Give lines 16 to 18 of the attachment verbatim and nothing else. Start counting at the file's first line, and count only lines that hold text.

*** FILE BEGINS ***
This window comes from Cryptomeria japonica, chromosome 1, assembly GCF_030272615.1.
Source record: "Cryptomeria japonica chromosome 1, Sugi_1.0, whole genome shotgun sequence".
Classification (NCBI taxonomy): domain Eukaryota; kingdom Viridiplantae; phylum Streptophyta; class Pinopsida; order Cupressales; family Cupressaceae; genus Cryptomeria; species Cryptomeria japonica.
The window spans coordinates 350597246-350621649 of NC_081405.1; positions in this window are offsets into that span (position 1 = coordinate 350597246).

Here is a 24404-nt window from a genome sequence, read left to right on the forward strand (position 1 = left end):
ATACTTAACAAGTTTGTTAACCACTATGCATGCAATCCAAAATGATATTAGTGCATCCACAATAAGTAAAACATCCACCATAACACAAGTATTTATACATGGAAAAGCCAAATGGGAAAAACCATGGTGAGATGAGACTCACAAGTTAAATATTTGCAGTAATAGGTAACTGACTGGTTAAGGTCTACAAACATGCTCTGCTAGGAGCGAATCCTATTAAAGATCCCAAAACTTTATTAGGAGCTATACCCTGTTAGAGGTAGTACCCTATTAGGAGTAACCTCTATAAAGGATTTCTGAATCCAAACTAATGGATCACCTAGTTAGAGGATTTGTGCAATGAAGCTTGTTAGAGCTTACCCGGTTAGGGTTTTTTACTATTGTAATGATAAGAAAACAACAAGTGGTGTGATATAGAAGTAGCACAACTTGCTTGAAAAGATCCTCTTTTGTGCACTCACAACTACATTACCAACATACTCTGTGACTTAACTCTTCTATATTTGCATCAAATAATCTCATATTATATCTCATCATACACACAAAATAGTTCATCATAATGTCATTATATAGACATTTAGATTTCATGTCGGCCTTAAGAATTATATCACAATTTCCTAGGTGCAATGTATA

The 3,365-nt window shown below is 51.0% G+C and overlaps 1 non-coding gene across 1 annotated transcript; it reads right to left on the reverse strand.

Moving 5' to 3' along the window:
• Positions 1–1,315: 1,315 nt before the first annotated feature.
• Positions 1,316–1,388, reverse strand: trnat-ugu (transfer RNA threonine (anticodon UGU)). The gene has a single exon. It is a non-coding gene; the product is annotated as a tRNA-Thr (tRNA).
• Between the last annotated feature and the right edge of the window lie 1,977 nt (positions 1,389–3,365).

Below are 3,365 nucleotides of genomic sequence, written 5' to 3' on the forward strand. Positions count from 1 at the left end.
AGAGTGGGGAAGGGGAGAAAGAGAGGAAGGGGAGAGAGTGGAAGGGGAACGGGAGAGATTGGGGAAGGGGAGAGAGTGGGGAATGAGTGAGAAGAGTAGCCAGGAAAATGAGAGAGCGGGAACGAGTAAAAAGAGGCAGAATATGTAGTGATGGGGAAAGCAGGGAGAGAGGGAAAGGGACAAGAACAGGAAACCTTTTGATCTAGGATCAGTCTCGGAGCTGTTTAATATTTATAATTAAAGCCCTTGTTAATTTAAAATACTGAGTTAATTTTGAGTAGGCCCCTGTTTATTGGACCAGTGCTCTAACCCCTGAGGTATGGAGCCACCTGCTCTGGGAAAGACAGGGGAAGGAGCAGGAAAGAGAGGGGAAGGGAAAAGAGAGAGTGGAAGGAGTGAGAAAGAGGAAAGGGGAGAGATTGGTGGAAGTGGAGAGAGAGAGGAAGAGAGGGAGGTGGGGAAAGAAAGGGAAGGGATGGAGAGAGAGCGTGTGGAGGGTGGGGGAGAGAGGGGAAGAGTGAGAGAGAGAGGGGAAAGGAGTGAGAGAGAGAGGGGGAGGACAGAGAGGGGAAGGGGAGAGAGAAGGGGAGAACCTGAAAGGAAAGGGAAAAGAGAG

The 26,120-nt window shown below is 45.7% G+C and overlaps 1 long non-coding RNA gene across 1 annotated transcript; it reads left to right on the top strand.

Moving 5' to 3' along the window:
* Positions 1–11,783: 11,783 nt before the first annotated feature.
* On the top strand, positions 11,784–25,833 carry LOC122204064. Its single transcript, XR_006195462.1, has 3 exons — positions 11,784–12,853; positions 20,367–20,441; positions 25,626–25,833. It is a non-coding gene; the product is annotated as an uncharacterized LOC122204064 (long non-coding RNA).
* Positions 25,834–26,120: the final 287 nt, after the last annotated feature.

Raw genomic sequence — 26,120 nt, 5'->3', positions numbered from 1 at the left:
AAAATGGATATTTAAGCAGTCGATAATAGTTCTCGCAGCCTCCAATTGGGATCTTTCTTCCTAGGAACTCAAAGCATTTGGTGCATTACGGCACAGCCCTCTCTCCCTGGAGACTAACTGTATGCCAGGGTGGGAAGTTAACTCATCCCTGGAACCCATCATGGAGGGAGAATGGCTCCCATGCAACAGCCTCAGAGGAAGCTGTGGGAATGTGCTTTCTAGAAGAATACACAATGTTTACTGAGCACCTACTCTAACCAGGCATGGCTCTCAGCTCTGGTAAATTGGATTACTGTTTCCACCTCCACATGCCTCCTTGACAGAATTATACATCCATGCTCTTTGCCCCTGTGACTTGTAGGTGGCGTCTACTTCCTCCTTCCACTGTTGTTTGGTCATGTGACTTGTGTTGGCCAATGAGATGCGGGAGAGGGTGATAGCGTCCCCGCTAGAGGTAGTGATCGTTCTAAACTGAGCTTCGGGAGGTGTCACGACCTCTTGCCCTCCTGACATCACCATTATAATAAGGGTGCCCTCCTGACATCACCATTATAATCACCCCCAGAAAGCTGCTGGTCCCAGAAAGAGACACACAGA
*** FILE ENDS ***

* Positions 1–11,783: 11,783 nt before the first annotated feature.
* On the top strand, positions 11,784–25,833 carry LOC122204064. Its single transcript, XR_006195462.1, has 3 exons — positions 11,784–12,853; positions 20,367–20,441; positions 25,626–25,833. It is a non-coding gene; the product is annotated as an uncharacterized LOC122204064 (long non-coding RNA).
* Positions 25,834–26,120: the final 287 nt, after the last annotated feature.